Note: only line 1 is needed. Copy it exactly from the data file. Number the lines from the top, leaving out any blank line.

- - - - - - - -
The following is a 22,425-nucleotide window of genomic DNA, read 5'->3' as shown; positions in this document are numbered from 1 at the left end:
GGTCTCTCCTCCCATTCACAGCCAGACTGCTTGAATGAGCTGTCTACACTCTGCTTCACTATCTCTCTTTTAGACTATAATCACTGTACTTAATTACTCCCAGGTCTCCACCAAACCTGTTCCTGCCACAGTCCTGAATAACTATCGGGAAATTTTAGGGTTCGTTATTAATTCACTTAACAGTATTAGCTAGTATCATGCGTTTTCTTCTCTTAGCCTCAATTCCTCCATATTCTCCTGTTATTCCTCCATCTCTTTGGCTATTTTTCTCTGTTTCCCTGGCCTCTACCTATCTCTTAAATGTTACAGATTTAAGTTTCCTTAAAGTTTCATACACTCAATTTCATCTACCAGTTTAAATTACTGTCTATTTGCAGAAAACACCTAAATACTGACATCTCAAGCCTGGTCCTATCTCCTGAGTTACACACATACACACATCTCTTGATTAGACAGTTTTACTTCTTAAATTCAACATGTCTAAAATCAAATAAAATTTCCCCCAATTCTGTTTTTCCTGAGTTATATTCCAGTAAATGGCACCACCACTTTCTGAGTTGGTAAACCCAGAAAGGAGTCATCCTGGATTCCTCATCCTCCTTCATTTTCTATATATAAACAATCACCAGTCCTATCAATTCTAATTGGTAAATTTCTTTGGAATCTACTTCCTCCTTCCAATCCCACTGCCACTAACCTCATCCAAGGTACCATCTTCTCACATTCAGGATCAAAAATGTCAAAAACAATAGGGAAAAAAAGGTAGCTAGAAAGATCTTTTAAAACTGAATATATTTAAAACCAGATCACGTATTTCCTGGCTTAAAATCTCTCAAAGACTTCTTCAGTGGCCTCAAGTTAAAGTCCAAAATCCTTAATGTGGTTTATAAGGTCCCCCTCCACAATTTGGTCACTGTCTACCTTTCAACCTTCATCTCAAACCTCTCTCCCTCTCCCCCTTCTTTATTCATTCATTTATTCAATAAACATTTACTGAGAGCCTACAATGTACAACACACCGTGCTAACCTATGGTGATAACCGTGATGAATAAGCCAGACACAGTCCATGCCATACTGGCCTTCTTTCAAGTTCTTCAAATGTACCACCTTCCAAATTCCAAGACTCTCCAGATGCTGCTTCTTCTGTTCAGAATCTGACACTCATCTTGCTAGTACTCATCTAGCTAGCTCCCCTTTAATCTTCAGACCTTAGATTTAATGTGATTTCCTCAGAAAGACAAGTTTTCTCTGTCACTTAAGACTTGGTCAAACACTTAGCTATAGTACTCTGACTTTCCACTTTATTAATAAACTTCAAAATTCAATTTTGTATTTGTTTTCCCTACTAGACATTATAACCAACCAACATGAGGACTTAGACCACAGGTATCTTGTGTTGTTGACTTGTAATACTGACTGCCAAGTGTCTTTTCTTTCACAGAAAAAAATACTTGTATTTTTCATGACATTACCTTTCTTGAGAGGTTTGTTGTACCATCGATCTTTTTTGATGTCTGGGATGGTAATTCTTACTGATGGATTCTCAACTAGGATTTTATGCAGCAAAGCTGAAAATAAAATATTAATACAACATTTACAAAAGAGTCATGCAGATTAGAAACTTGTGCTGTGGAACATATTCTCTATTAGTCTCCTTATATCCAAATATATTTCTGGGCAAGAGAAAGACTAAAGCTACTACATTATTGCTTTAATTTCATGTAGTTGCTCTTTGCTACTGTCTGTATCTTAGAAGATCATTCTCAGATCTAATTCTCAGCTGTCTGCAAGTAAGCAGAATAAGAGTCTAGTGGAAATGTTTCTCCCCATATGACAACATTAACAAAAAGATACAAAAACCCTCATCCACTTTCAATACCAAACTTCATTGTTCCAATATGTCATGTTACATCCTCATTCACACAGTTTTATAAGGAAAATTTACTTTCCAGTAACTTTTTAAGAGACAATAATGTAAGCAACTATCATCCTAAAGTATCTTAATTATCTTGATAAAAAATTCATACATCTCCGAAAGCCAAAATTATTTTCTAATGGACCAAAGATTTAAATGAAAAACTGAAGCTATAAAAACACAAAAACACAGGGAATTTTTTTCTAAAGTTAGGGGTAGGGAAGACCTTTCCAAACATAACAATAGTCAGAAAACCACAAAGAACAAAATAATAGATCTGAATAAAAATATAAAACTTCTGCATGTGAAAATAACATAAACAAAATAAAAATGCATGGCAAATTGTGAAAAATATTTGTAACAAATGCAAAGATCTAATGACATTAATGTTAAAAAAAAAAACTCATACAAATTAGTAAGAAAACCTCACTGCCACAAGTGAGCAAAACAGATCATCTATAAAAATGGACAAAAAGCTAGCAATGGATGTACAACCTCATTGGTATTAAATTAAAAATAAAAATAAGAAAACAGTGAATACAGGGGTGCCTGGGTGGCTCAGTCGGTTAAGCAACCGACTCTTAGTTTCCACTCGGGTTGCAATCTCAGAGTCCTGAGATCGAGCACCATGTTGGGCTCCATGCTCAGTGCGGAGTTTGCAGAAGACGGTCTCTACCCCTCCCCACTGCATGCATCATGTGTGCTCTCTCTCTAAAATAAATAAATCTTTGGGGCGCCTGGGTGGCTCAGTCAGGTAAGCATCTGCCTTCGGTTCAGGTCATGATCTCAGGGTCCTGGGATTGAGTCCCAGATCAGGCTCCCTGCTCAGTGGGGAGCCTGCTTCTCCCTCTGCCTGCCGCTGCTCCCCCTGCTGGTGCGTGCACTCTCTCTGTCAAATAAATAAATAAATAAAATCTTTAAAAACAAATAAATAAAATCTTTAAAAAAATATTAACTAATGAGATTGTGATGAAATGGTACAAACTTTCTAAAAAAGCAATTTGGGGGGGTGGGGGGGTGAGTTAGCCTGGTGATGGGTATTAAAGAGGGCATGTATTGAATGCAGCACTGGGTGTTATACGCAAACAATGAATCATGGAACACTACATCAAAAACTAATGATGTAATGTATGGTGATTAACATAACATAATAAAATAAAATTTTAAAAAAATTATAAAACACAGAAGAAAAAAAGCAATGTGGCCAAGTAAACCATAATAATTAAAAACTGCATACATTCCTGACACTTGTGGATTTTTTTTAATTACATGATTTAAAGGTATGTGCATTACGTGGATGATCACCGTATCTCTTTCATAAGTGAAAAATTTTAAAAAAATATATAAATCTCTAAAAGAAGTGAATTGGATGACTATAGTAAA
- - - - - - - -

The following is a 22,425-nucleotide window of genomic DNA, read 5'->3' as shown; positions in this document are numbered from 1 at the left end: